14 Feb Top 5 Misconceptions About Lice
Just thinking about lice probably makes your head itch. The creepy critters affect millions of children each year. However, there are many misconceptions believed about lice. Understanding how your children contract them and what you should do can help you and your family stay healthy.
Myth: Lice are highly contagious.
Lice do not fly or jump, so they cannot cause an epidemic with proper measures of prevention. You are much more likely to catch a cold or the flu, as they are airborne illnesses. Lice, on the other hand, require direct contact between two people or a person and an object. Lice can only crawl onto strands of hair, so your hair must touch it directly in order for you or your child to become infested with lice. If you know someone near your child has lice, you can take extra precautions to avoid direct contact with that person or their belongings to prevent your child from getting lice.
Myth: You are dirty if you get lice.
Lice do not care if you are clean or dirty. They look for warmth and human blood. They do not differentiate between greasy or clean hair. They also do not affect people who do not regularly shower more than someone who showers daily. All it takes is for the lice to grab onto a piece of hair for the lice to bury in your child’s scalp. If there is even one female louse on your child’s head, she will lay eggs. Within 7-10 days, those eggs hatch and the cycle continues. No amount of hair washing can eliminate the infestation.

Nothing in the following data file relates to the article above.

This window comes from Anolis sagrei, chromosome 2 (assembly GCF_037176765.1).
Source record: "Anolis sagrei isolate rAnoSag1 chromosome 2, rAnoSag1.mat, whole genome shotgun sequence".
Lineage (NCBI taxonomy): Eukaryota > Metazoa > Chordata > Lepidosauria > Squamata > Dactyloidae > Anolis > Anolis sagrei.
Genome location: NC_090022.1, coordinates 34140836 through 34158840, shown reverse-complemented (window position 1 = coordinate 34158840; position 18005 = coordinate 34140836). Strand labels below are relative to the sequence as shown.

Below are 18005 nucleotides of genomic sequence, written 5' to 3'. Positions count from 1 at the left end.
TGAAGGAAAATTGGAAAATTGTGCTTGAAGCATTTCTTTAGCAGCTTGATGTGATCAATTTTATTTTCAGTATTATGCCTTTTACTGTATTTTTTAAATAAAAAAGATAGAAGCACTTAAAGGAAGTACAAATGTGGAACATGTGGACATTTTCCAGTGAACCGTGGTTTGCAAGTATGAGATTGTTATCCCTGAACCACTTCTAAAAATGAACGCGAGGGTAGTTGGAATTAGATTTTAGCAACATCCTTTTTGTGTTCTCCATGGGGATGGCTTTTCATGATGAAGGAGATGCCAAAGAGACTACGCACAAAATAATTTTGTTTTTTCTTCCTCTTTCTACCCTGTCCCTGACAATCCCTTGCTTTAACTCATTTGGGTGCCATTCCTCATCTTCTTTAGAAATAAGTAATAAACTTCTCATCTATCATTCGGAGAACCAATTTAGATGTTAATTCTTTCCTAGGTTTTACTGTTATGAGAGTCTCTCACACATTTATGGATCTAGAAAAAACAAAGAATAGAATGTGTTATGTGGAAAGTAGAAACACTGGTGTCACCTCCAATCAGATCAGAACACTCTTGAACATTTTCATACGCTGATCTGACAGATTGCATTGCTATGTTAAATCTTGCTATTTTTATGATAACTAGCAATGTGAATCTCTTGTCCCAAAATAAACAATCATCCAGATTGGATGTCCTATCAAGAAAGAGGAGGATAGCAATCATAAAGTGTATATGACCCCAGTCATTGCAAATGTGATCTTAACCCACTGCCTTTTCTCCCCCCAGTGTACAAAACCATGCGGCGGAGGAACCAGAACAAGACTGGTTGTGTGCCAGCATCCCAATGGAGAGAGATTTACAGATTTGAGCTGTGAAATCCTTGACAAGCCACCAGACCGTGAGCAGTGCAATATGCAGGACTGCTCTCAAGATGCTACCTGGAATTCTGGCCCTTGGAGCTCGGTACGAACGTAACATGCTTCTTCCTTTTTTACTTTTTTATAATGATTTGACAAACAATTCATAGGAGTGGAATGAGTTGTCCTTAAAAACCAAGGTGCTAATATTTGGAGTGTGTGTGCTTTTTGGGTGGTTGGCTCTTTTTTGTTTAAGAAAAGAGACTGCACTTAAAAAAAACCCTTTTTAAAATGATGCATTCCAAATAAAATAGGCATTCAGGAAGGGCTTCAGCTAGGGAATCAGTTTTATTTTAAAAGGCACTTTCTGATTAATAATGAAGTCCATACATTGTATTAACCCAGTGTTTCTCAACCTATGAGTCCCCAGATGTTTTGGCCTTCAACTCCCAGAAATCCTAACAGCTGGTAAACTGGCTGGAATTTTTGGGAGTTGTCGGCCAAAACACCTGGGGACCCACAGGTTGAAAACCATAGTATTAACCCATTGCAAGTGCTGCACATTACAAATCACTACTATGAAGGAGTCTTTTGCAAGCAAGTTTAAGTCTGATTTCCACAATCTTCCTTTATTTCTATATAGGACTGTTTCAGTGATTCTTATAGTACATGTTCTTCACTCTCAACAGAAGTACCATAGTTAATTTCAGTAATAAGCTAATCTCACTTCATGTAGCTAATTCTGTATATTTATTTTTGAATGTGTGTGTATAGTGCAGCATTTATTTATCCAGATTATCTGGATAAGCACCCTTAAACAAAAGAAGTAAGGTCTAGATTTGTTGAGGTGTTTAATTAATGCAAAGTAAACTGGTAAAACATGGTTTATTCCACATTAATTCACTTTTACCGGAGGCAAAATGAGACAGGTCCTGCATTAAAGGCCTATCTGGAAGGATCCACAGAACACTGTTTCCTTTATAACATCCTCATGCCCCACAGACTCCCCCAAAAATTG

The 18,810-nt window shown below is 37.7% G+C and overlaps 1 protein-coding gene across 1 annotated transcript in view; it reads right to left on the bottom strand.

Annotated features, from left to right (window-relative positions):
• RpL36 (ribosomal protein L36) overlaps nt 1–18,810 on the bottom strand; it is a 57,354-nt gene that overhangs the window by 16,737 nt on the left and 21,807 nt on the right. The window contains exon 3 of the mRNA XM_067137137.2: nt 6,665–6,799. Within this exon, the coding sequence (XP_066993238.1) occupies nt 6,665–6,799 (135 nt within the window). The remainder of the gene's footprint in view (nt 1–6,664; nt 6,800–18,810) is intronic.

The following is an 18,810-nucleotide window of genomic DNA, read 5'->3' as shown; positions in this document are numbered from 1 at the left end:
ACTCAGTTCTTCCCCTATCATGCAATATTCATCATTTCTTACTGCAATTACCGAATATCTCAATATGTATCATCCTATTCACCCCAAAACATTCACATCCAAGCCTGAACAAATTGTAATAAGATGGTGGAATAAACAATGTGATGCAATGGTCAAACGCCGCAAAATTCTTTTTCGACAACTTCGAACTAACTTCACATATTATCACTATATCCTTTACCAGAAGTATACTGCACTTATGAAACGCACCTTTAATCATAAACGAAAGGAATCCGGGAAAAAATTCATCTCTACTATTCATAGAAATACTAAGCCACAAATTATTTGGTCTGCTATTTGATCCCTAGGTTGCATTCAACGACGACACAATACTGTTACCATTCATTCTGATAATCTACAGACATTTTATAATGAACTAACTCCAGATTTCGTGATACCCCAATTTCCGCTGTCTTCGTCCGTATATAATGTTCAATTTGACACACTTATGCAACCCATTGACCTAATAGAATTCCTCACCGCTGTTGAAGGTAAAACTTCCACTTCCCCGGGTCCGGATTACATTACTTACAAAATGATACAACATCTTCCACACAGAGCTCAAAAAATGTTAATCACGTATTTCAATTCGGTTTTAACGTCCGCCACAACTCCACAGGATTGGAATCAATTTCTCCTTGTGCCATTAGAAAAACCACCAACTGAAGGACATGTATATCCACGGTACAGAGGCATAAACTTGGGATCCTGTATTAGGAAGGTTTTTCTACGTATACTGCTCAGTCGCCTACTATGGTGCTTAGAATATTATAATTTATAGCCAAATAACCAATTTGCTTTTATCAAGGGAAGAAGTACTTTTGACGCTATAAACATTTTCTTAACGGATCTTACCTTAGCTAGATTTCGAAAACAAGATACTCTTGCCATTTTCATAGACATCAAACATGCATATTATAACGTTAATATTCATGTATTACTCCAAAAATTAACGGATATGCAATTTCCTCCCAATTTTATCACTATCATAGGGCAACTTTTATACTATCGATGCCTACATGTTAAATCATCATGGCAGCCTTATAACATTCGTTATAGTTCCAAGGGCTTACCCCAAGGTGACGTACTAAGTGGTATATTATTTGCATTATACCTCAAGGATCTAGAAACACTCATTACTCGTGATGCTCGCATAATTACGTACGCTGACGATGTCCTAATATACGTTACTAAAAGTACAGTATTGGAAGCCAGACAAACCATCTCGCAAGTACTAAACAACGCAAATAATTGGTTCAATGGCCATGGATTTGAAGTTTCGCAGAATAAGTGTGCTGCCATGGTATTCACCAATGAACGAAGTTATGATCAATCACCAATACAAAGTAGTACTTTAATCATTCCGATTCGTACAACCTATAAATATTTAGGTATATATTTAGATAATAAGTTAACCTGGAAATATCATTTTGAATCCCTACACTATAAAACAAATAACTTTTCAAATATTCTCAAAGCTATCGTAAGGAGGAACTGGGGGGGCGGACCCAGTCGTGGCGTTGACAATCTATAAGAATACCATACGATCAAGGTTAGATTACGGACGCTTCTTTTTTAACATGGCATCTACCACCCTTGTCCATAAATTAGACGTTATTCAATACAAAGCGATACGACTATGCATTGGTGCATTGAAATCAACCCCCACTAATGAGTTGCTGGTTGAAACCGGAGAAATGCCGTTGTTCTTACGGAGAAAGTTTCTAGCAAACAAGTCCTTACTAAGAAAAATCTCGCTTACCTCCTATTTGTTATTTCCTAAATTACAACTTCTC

Myth: You can tell if you have head lice because you will be itchy.
Lice themselves do not cause itching. If a person with an infestation is itchy, it is likely because they have an allergic reaction to the saliva of the lice. As lice bite a person’s scalp, it leaves tiny marks on the scalp. If the body rejects this saliva, a person could have an allergic reaction, which may include burning or itching. However, when it gets to this point, the lice have usually spread quite a bit. It is very unusual for anyone to become itchy from just one louse.
Myth: Lice live on objects for a long time.
Lice can only survive without human blood for up to 48 hours. Within that timeframe, it is possible to catch lice from objects, such as chairs, pillows, or hairbrushes. However, if a louse does not find human blood before the 48 hours is up, they will die. This can save you many hours of harsh cleaning. The most important thing to focus on is the human head that may have lice living on it.
Myth: Only harsh chemicals kill lice.
It is true, harsh chemicals may kill lice in some cases, but they also cause serious harm to the human body. Recently, even standard lice treatment shampoos with chemicals have been ineffective at treating lice. Instead, natural treatments have proven to be more trustworthy and safe. They eliminate the lice without putting your child’s health at risk.